A Japanese man’s bulging bicep isn’t a sign of strength, but muscle weakness in his shoulder, doctors said.
The 79-year-old man’s case, published in the New England Journal of Medicine, reports that the growth appeared in his arm when he lifted a cardboard box causing a sharp pain in his shoulder.
Doctors said the bulge is actually a balled-up muscle due to a tear in one of the tendons that connect the bicep to the shoulder, known as the Popeye deformity.
And though he may look like the strong cartoon sailor, the man said it caused him great pain.
A 79-year-old Japanese man experienced a bulge in his bicep after lifting a cardboard box and feeling a sharp pain in his shoulder. It is known as the Popeye deformity
WHAT IS THE POPEYE DEFORMITY?
The Popeye deformity involves a tear or rupture of the long head of the biceps.
The biceps muscle is attached to the shoulder bone by two tendons and to the elbow bone by one tendon.
The long head of the bicep tendon is the longer of the two tendons that attach to the shoulder.
The tear causes a complete deformity of the arm muscle.
Because the tendon is injured; the muscle is shortened and goes toward the elbow area.
The muscle appears like a big ball or a Popeye muscle, which gets its name from the popular cartoon sailor who was known for his big arms.
An MRI showed the man had a complete tear of the long head of the biceps tendon, according to the case report.
Tendons are the tissues that connect muscle to bone. The bicep muscle is attached to the shoulder by two tendons and to the elbow by one.
The man ruptured the the ‘long head’ or the longer of the two tendons.
The case published in the New England Journal of Medicine reported: ‘This finding on physical examination is caused by bulging of the biceps muscle belly after rupture of the biceps tendon; however, patients with a rupture of this tendon do not always present with the Popeye sign.’
Dr Naoki Yoshida, who treated the man, said: ‘The affected part was actually soft and pillowy, not hard muscle like Popeye.’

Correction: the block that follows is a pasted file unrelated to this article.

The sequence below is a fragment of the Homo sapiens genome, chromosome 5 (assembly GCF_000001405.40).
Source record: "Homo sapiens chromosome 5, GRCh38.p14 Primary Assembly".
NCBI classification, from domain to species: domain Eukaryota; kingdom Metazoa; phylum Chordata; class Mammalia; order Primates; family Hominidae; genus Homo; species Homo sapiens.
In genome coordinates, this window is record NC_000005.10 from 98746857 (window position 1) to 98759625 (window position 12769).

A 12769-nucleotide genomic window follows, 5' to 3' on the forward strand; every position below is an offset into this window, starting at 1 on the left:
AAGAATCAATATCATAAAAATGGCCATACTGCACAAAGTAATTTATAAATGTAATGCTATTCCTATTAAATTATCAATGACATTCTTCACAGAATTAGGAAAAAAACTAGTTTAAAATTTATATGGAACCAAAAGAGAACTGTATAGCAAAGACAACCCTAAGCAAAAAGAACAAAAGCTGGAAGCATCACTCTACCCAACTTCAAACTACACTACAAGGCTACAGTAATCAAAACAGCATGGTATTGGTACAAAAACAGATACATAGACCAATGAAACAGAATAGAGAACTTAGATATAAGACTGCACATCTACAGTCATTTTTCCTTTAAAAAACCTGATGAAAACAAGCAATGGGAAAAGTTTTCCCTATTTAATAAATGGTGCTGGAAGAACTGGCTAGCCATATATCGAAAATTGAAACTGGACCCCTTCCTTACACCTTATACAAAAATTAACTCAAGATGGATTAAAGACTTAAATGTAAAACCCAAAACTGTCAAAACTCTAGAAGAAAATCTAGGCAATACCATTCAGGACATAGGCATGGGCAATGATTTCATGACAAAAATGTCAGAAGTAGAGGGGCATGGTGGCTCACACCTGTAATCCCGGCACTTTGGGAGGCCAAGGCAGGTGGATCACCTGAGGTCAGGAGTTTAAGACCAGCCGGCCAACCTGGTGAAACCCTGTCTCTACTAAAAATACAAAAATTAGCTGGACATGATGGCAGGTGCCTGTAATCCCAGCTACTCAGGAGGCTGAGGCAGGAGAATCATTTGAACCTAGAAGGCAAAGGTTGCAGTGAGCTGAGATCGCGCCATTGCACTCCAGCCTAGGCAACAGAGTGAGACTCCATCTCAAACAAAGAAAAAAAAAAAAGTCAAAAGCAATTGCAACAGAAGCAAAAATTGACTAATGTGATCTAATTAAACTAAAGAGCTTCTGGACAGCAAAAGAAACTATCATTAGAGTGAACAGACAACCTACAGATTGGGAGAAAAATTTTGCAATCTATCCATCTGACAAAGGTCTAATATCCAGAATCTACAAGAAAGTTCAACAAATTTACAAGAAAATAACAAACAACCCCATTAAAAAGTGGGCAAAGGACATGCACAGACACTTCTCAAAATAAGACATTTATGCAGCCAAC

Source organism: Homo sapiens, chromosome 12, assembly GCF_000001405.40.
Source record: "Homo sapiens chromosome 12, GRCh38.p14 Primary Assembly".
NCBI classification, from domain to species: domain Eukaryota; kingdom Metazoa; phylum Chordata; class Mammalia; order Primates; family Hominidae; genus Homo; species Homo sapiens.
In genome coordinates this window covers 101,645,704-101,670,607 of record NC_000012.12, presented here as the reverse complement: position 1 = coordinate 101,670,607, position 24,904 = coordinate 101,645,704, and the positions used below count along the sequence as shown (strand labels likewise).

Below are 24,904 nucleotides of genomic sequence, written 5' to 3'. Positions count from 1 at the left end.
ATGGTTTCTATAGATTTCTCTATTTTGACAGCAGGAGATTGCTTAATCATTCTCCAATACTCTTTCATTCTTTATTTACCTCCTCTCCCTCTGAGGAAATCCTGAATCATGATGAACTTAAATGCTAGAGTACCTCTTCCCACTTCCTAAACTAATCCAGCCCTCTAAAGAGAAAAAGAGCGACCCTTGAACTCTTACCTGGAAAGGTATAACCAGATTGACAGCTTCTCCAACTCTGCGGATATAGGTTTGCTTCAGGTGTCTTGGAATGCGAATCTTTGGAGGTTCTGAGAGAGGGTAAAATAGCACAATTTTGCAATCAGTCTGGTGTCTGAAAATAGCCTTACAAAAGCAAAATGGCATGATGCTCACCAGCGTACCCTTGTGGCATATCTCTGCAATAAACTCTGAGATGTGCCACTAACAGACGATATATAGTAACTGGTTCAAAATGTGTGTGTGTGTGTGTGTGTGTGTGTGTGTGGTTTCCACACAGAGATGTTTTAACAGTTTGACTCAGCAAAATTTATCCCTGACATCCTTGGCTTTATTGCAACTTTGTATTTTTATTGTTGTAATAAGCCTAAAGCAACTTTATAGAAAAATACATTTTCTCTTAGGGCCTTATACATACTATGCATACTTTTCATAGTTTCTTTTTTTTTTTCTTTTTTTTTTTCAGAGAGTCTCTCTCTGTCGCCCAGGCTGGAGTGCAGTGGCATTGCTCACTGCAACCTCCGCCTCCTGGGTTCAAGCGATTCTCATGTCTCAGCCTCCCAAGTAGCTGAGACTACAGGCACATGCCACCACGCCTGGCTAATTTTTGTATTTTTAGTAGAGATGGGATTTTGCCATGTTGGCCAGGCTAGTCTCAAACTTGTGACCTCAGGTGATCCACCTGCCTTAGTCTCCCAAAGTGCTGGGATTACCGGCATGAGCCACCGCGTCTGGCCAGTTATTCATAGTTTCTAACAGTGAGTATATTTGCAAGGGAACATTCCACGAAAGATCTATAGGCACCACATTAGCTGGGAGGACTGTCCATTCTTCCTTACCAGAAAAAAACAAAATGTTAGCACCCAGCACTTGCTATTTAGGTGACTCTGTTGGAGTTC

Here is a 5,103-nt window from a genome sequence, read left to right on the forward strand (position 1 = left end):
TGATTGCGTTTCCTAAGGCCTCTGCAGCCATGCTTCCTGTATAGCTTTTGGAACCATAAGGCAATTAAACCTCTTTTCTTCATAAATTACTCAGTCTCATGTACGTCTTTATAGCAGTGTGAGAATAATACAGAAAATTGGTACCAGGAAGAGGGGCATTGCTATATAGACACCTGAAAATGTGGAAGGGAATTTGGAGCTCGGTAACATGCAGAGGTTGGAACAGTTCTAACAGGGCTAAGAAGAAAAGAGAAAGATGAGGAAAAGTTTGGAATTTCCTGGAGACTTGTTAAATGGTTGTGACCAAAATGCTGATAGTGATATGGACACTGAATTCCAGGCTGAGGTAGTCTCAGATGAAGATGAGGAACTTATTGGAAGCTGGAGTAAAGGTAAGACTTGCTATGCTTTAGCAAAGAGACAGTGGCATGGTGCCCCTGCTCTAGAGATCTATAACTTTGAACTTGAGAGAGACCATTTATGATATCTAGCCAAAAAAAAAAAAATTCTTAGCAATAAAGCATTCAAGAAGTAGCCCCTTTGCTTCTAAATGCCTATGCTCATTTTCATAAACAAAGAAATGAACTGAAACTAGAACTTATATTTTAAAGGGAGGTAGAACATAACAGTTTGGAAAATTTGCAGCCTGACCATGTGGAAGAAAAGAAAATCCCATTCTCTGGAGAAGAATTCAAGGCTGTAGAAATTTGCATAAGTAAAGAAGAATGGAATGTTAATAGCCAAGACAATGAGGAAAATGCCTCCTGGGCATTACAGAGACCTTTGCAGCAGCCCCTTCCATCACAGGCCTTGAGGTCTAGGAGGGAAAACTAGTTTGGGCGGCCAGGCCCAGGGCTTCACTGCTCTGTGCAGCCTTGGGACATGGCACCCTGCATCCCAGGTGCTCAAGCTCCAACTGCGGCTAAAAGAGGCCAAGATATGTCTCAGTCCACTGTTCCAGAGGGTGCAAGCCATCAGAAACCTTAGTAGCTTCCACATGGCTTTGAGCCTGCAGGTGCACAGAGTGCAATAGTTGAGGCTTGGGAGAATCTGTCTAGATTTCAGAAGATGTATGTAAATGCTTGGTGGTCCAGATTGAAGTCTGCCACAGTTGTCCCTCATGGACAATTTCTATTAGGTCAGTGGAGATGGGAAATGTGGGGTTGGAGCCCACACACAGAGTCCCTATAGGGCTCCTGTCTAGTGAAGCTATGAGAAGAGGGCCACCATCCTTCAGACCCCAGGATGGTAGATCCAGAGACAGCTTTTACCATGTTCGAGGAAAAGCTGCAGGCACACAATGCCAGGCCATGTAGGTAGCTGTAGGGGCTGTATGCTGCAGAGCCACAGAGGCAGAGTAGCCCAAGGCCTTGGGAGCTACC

He also added that the bulge became more pronounced when the man flexed his elbow.
The deformity is more common in older adults as muscles, tendons and ligaments experience wear-and-tear over time, the study said.
However, this can occur in athletes, especially body builders due to their constant and quick lifting of heavy weights.
Surgery is often necessary for these athletes if they require full arm strength for their career.
An operation that was developed just last year involves creating a tendon using existing tissue in the arm that could help people regain full use.
Physical therapy is also recommended to build arm strength.
For this man, his treatment was to take nonsteroidal antiinflammatory drugs or painkillers until the swelling went down.
Four months after the initial tear, the patient reported that the pain was reduced and no longer affected his daily life, but the bulge still remained.
Another man in Russia has also been experiencing the Popeye deformity, but from very different causes.
Kirill Tereshin, 21, has gained attention by sharing pictures and videos of his bizarre arms on social media.
But unlike the Japanese man, he has been injecting himself with a dangerous enhancement oil, know as synthol, to develop his huge 24-inch biceps.
And doctors warn this could cause him permanent damage, including paralyzation.
A 21-year-old Russian man has gained social media attention by injecting himself with dangerous enhancement oil to create the Popeye deformity and grow his biceps to 24 inches